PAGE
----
SAPTARI, Oct 6: Transport service has come to a grinding halt along the Rajbiraj-Kunauli road, which has been completely under water since the last two days after an Indian embankment on Nepal-India border blocked the Khando River from flowing southward.
The locals say the road has been inundated as the embankment built in Dashgaja area -- No Man´s Land -- by the Indian government six months ago blocked the river.
With the Tilathi-Rampur Malhaniya section of the Janakpur-Kunauli road submerged, some villages in the southern belt of Saptari district have been virtually cut off from the district headquarters. The locals of Tilathi, Rampur Malhaniya, Dalawa, Belhi and Sakarpura are unable to come to Rajbiraj. "We can´t go to the district headquarters," said Mishri Lal Mukhiya, a local resident of Sakarpura VDC. "No vehicles are there on the road."
The locals have been forced to wade through water along the motor road. According to Tilathi-based Armed Police Force (APF) inspector Mahendra Hamal, a bridge in Tilathi VDC has also been covered with sand brought by the flood of Khando River. "Normal life has been badly affected," he said.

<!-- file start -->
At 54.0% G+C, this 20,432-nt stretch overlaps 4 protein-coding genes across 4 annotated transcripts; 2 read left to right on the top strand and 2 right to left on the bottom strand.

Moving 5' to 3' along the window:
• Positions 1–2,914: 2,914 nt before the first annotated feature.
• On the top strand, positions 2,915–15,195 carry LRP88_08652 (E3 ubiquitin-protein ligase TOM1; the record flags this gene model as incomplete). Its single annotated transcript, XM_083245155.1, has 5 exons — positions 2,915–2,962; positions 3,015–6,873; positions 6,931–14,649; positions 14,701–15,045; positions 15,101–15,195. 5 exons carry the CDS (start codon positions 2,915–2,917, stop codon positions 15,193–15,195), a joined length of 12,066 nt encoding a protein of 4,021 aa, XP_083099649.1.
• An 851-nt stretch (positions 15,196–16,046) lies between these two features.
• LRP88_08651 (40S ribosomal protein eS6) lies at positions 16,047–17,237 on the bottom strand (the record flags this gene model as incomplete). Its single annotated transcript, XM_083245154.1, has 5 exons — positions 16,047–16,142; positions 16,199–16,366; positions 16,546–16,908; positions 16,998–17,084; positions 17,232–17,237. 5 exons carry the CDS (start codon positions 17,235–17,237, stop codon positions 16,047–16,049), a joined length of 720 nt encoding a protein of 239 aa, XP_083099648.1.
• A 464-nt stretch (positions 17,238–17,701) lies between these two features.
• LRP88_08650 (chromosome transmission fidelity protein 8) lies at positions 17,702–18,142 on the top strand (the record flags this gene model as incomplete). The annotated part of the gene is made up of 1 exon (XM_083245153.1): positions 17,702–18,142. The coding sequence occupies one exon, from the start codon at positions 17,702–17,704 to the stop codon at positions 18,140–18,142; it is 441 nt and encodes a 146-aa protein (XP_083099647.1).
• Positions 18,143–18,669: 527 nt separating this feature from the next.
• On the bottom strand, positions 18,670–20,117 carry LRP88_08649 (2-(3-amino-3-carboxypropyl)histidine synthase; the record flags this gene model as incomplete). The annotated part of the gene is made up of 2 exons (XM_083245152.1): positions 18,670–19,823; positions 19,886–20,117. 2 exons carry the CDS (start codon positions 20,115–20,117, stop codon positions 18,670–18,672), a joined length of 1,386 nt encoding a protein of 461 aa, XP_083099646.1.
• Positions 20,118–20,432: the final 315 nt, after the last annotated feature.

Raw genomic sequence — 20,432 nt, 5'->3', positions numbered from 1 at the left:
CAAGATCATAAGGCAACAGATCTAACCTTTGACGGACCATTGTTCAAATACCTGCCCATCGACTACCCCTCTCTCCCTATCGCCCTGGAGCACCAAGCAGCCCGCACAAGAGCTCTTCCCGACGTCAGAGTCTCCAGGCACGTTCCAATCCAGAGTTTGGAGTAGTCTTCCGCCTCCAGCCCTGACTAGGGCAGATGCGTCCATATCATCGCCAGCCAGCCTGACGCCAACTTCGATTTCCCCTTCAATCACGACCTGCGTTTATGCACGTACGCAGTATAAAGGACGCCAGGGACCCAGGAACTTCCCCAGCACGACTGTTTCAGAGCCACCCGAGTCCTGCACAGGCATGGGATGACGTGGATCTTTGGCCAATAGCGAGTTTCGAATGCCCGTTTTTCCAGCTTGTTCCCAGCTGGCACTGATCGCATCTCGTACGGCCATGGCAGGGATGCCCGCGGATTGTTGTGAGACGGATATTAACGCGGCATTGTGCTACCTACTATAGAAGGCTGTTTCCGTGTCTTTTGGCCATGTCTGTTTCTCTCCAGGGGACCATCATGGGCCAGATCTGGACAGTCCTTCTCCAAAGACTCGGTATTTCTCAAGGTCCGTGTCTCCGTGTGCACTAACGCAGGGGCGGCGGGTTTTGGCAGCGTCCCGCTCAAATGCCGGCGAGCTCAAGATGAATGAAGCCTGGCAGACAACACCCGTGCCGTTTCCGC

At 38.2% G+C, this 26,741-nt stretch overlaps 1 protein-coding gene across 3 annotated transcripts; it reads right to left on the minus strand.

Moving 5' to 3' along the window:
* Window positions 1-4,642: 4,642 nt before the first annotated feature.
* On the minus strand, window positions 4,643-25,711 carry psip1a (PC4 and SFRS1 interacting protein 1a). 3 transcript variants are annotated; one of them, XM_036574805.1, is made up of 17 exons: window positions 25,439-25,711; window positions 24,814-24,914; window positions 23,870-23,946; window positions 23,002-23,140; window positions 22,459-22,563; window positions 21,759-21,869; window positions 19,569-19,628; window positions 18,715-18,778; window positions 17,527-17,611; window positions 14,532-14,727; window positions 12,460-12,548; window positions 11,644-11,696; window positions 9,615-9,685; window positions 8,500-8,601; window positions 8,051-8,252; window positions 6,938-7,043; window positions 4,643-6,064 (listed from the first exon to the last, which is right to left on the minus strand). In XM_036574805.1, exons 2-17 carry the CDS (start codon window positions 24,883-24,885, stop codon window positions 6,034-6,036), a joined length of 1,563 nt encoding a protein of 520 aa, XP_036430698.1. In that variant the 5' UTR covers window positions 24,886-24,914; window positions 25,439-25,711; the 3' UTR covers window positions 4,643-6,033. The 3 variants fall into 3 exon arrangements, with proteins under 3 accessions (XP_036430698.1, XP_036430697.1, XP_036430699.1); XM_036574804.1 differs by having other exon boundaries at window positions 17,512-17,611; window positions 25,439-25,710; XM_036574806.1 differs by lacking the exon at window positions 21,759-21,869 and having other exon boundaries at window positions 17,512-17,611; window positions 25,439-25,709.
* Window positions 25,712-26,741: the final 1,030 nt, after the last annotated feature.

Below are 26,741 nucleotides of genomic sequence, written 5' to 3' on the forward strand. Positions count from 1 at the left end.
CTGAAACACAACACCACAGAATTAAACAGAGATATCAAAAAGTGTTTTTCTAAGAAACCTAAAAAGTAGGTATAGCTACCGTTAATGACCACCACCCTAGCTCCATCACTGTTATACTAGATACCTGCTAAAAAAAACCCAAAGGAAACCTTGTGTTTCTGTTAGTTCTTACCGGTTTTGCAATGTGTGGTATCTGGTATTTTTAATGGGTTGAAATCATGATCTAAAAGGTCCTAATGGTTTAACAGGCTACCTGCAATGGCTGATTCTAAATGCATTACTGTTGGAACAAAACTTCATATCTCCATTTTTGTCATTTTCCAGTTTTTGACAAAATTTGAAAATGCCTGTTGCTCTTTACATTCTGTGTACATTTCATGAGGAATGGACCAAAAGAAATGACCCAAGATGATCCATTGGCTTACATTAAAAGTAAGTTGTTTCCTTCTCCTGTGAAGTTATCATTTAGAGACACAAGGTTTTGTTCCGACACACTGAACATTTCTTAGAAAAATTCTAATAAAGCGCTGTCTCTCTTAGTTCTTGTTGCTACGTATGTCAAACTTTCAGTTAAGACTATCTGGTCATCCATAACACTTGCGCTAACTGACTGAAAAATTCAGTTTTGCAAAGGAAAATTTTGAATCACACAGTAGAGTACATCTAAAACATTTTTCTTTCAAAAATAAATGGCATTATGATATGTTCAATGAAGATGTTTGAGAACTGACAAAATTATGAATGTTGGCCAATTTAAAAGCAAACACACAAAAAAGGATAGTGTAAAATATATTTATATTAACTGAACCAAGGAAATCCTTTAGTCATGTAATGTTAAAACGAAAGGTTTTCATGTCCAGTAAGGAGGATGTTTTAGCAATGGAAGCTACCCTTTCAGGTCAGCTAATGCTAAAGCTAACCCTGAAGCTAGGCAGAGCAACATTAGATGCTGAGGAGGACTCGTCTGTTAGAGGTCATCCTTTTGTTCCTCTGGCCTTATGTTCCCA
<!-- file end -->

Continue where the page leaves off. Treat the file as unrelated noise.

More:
"The Indian government has tampered with the natural flow of the river to protect its lands from getting inundated," said Dev Narayan Yadav, a resident of Tilathi VDC-5, adding, "If the Khando river is not allowed to flow in its natural course, many settlements in this area will be in danger."
The locals say the flood in the Khando River, which swelled following rains in the mountains, has also devastated their crops and damaged fertile lands.
According to Dineshwar Mishra, former Tilathi VDC chairman, the locals had already anticipated the possible dangers of the embankment in Dashgaja area.
"We had protested against the construction of the embankment while it was being constructed," said Mishara. "After we protested, government officials from Nepal and India visited our village and promised to not construct the embankment until a new consensus is reached. But, India completed the construction of the embankment overnight in spite of our stiff opposition."
The Indian people say they had no other option but to build the embankment to protect their lands. "Two years ago, the Khando River changed its course into our village and damaged a vast area of fertile land," said Wasim Ahmad, Kunauli Gram Panchayat Mukhiya of India. "Therefore, we exerted pressure on our government to build the embankment. We don´t intend to hurt the Nepali people."